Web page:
Fun-to-Read Picture Books, various authors, Walker Books, £2.95 each.
Sixteen books in this major new series are being launched between March and September 1986. Authors were commissioned to produce simple texts which were then tested in schools and assigned to one of three approximate readability levels, unobtrusively denoted by the colour of each spine. The advantage of this procedure is that the books can stand alongside general library and reading-corner picture books in their own right or provide the support many teachers need in their reduced reliance on a traditional reading scheme. A surprising range of authors have contributed, among them Jan Mark, Charles Causley, Dick King-Smith and Colin West. The variety is endless – from hilarity in The Sneeze by David Lloyd to the startling illustrations in Big Baby. Causley’s offering is, in fact, a picture-book version of his poem `Quack!’ said the Billy-Goat whilst Jan Mark’s Fur has got to be the shortest story she has yet produced.
Paired Reading Storybooks by Bill Gillham, Methuen, £1.95 each.
Deliberately aimed at parents, these books include guidelines for the kind of `paired reading’ found to be so successful in numerous home reading projects since the early eighties. Four titles were published in 1985 and a further four follow in May 1986. Of those already available, two are about naughty children and reservations have been expressed about them, especially concerning their treatment of pets and their inherently sexist bias. Candy’s Camel is, however, outstanding. Most young children have an imaginary friend and Candy’s accompanies her everywhere. This is just the kind of thing with which children can identify and which is rarely, if ever, found in reading schemes.
Reading is Fun, various authors, Collins, £1.50 each pbk; £3.50 each hbk.
This inexpensive series was launched with six titles in 1985 and four more follow in September 1986. The new quartet perfectly illustrates the variety of reading level inherent in the series – Wise Dog by Ruth Craft and Nicola Smee tells of family relationships between Rumble the Dog, Vernon and his mother (both of whom are Afro-Caribbean) in pictures and a spare caption-text whereas the Olaf the Viking books (The Dark Forest and The Long House in Danger) are more wordy, albeit amply illustrated. Variety is nevertheless the hallmark in this attempt to present reading as an enjoyable and satisfying experience.
Red Nose Readers by Allan Ahlberg and Colin McNaughton, Walker Books, £1.95 each.
This sensibly priced series of eight hardback books, all at the same readability level, presents reading to beginners as the problem-solving activity it actually is. Each book includes three or four zany sequences which are sometimes picture/caption stories and sometimes `word sums’ like ‘balloon + pin= bang’. Apart from their light touch the greatest strength of these books is the close match between text and illustration – a feature which encourages children to accurately predict words from the company they keep.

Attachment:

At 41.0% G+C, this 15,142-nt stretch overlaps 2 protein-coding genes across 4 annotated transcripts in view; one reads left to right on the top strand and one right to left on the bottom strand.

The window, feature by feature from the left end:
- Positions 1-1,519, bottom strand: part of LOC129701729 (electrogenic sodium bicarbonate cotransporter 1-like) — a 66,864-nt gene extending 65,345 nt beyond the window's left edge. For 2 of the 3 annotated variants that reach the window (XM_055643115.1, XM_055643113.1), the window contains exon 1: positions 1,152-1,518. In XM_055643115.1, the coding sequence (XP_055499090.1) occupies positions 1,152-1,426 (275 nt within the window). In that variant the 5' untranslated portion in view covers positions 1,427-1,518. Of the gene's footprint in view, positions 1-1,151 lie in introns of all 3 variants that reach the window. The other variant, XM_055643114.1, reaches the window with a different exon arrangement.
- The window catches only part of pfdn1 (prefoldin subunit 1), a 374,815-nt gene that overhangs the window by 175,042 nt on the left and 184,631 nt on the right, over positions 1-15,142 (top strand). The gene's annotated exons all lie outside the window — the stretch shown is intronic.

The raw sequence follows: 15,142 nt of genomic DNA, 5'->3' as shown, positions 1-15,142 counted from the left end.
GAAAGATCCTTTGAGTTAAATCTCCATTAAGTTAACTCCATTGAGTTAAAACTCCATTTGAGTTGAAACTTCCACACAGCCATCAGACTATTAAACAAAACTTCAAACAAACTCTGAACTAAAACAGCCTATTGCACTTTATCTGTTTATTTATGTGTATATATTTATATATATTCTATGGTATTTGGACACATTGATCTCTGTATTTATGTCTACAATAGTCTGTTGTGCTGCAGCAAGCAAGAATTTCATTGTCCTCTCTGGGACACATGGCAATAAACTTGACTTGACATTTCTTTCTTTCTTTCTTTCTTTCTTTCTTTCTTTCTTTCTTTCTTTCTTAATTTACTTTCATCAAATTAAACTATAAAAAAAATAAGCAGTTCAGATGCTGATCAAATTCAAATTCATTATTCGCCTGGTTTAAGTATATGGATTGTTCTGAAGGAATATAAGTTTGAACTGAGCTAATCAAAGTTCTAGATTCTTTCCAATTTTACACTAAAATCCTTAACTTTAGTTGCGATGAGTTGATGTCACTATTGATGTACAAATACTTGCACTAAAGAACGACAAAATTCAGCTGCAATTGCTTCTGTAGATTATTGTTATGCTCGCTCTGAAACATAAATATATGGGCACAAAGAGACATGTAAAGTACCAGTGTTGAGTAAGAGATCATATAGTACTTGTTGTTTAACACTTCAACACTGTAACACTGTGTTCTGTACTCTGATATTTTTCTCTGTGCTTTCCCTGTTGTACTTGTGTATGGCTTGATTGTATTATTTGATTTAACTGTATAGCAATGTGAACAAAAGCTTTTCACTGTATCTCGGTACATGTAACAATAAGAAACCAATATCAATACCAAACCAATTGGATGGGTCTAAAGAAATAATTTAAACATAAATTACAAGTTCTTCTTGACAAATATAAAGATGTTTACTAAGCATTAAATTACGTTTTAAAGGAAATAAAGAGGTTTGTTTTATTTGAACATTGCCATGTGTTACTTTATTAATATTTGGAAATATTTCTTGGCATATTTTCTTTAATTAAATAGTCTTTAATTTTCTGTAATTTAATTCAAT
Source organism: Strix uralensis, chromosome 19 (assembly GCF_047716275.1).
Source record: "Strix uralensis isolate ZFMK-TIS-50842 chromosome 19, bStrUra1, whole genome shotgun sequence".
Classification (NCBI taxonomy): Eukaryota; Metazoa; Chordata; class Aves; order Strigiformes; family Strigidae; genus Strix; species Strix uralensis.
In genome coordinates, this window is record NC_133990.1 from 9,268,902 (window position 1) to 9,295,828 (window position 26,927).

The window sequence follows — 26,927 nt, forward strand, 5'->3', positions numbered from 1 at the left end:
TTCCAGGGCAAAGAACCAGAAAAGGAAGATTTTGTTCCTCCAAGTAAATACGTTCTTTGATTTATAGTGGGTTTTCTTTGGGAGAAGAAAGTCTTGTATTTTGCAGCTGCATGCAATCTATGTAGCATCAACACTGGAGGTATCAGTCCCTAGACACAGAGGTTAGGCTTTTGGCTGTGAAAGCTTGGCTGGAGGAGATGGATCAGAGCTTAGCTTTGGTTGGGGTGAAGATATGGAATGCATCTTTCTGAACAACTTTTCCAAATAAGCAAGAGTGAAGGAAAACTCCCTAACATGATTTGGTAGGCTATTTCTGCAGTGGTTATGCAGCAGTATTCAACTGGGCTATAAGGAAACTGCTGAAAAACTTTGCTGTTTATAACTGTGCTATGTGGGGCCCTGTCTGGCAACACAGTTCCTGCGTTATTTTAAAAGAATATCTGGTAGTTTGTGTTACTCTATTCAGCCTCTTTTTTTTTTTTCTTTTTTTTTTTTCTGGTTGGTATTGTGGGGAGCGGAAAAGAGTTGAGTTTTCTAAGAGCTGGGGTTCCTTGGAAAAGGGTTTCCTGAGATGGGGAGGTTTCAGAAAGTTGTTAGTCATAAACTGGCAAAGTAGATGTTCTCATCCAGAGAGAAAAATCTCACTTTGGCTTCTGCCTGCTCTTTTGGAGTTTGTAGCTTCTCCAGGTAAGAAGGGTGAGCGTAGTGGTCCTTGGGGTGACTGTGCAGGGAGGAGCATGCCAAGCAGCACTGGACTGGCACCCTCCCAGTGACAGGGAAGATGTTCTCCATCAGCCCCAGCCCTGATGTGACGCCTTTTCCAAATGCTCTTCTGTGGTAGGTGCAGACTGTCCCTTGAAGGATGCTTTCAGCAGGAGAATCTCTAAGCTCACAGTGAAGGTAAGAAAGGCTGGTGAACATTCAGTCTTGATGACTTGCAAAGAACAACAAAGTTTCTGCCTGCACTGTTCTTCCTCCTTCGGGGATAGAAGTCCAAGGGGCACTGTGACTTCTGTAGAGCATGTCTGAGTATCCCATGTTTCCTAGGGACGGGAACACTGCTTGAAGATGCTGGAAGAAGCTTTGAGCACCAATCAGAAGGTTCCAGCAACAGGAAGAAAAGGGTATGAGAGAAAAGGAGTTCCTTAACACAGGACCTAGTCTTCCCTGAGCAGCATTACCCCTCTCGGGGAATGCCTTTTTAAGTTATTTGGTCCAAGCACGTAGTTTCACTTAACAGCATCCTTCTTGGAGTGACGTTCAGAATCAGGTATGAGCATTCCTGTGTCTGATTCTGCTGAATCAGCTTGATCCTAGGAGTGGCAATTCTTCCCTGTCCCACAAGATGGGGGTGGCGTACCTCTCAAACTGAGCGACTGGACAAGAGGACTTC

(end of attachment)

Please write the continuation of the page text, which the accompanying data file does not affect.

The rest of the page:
New additions to the Red Nose Readers series are the Yellow Books and the Blue Books published in June and September.
The Yellow Books, Crash! Bang! Wallop!, Push the Dog, Me and My Friend and Shirley’s Shops feature sentences. Lively illustrations extend the story and support the text, with lots of use of speech bubbles, varied type styles and weights. The reader predicts, and at the page turn predictions are confirmed often with a verbal or visual joke. There is a picture dictionary at the end of each book. The Blue Books, out in September are stories in rhyme. All books are £1.95.
Step into Reading, various authors, Corgi, £1.50 each.
These are anglicised versions of American books in three levels, called Steps 1, 2 & 3. Ten titles will be published from April 1986 onwards and they include a short note of guidance to parents, encouraging them to first read aloud and then invite the child to join in – a shared reading approach. They range from A Dozen Dogs by Harriet Ziefert (Step 1), a picture plus caption counting story, to Deputy Dan and the Bank Robbers (Step 3) by Joseph Rosenbloom which will delight seven and eight year olds who appreciate puns and the misunderstanding they lead to. Quality is somewhat patchy but it is well worth selecting the better titles at this price.
Umbrella Books by various authors, Oxford University Press, £3.95 each.
This series of eight titles, which has been slowly accumulating since 1982 under the editorship of Jill Bennett, includes as author/illustrators William Stobbs, Tomie de Paola and, this year, Val Biro with The Donkey that Sneezed, a three-by-three folk tale about three brothers who seek their fortunes and are tricked by a crooked innkeeper who inevitably gets his come-uppance. All the books are superbly illustrated and the stories memorable. Giant by Nick Ward is probably the uneasiest with its explicit scenes of violence but it has an eerie Gulliver-like atmosphere about it that is hard to resist. Two outstanding titles were published in 1985: Teeny Tiny by Jill Bennett and Skipping to Babylon compiled by Carole Tate. The first is a scary story with the most natural repetition in the world, the second demonstrating that children’s skipping and playground rhymes have always been multi-ethnic.
Cliff Moon who popularised Individualised Reading while working as a primary teacher is now a Senior Lecturer in the Teaching of Reading at Bulmershe College of HE. Cliff writes extensively on reading and has acted as a consultant to many publishers in assessing the reading level of books; he worked with Walker Books on the testing of the Fun to Read series.
Because of the large number of titles featured we have been forced to omit ISBNs from this feature. Publishers of series you like the sound of will be happy to provide catalogues on request.